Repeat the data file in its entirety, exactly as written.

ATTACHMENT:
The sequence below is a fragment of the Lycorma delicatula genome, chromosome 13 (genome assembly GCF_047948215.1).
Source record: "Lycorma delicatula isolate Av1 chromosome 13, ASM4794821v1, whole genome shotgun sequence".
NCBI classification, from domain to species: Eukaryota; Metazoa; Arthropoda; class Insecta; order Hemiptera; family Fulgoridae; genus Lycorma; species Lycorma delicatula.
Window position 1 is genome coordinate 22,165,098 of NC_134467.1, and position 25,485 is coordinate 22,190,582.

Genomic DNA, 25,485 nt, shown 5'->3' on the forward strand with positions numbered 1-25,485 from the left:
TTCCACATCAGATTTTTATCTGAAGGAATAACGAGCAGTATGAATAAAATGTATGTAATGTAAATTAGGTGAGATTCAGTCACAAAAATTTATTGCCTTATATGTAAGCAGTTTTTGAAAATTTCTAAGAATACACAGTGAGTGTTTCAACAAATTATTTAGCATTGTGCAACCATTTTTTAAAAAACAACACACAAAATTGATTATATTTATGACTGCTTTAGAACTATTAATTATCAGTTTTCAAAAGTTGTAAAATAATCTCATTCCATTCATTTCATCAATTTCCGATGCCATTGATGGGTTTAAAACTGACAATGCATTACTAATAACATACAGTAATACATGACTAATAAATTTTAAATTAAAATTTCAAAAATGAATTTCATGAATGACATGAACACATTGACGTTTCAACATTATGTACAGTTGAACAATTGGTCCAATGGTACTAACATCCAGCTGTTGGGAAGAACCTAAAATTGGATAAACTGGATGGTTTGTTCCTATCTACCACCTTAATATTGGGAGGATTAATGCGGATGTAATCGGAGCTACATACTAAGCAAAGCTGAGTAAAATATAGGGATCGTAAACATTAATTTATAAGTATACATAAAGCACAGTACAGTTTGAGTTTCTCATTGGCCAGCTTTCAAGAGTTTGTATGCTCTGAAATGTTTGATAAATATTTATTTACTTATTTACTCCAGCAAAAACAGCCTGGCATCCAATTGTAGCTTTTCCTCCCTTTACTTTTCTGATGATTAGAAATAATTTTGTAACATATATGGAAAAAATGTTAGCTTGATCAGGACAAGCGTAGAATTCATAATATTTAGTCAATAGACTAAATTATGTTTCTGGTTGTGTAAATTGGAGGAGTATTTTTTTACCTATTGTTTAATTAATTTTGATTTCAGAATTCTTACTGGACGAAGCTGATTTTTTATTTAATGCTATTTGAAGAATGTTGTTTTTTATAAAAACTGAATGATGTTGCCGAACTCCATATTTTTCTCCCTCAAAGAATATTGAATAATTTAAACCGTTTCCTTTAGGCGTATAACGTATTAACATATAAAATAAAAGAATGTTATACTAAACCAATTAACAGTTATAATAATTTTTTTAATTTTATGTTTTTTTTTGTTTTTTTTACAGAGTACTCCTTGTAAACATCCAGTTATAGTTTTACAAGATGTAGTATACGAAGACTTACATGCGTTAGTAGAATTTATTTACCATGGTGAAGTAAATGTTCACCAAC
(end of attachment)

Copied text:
The sequence below is a fragment of the Lycorma delicatula genome, chromosome 13 (genome assembly GCF_047948215.1).
Source record: "Lycorma delicatula isolate Av1 chromosome 13, ASM4794821v1, whole genome shotgun sequence".
NCBI classification, from domain to species: Eukaryota; Metazoa; Arthropoda; class Insecta; order Hemiptera; family Fulgoridae; genus Lycorma; species Lycorma delicatula.
Window position 1 is genome coordinate 22,165,098 of NC_134467.1, and position 25,485 is coordinate 22,190,582.

Genomic DNA, 25,485 nt, shown 5'->3' on the forward strand with positions numbered 1-25,485 from the left:
TTCCACATCAGATTTTTATCTGAAGGAATAACGAGCAGTATGAATAAAATGTATGTAATGTAAATTAGGTGAGATTCAGTCACAAAAATTTATTGCCTTATATGTAAGCAGTTTTTGAAAATTTCTAAGAATACACAGTGAGTGTTTCAACAAATTATTTAGCATTGTGCAACCATTTTTTAAAAAACAACACACAAAATTGATTATATTTATGACTGCTTTAGAACTATTAATTATCAGTTTTCAAAAGTTGTAAAATAATCTCATTCCATTCATTTCATCAATTTCCGATGCCATTGATGGGTTTAAAACTGACAATGCATTACTAATAACATACAGTAATACATGACTAATAAATTTTAAATTAAAATTTCAAAAATGAATTTCATGAATGACATGAACACATTGACGTTTCAACATTATGTACAGTTGAACAATTGGTCCAATGGTACTAACATCCAGCTGTTGGGAAGAACCTAAAATTGGATAAACTGGATGGTTTGTTCCTATCTACCACCTTAATATTGGGAGGATTAATGCGGATGTAATCGGAGCTACATACTAAGCAAAGCTGAGTAAAATATAGGGATCGTAAACATTAATTTATAAGTATACATAAAGCACAGTACAGTTTGAGTTTCTCATTGGCCAGCTTTCAAGAGTTTGTATGCTCTGAAATGTTTGATAAATATTTATTTACTTATTTACTCCAGCAAAAACAGCCTGGCATCCAATTGTAGCTTTTCCTCCCTTTACTTTTCTGATGATTAGAAATAATTTTGTAACATATATGGAAAAAATGTTAGCTTGATCAGGACAAGCGTAGAATTCATAATATTTAGTCAATAGACTAAATTATGTTTCTGGTTGTGTAAATTGGAGGAGTATTTTTTTACCTATTGTTTAATTAATTTTGATTTCAGAATTCTTACTGGACGAAGCTGATTTTTTATTTAATGCTATTTGAAGAATGTTGTTTTTTATAAAAACTGAATGATGTTGCCGAACTCCATATTTTTCTCCCTCAAAGAATATTGAATAATTTAAACCGTTTCCTTTAGGCGTATAACGTATTAACATATAAAATAAAAGAATGTTATACTAAACCAATTAACAGTTATAATAATTTTTTTAATTTTATGTTTTTTTTTGTTTTTTTTACAGAGTACTCCTTGTAAACATCCAGTTATAGTTTTACAAGATGTAGTATACGAAGACTTACATGCGTTAGTAGAATTTATTTACCATGGTGAAGTAAATGTTCACCAAC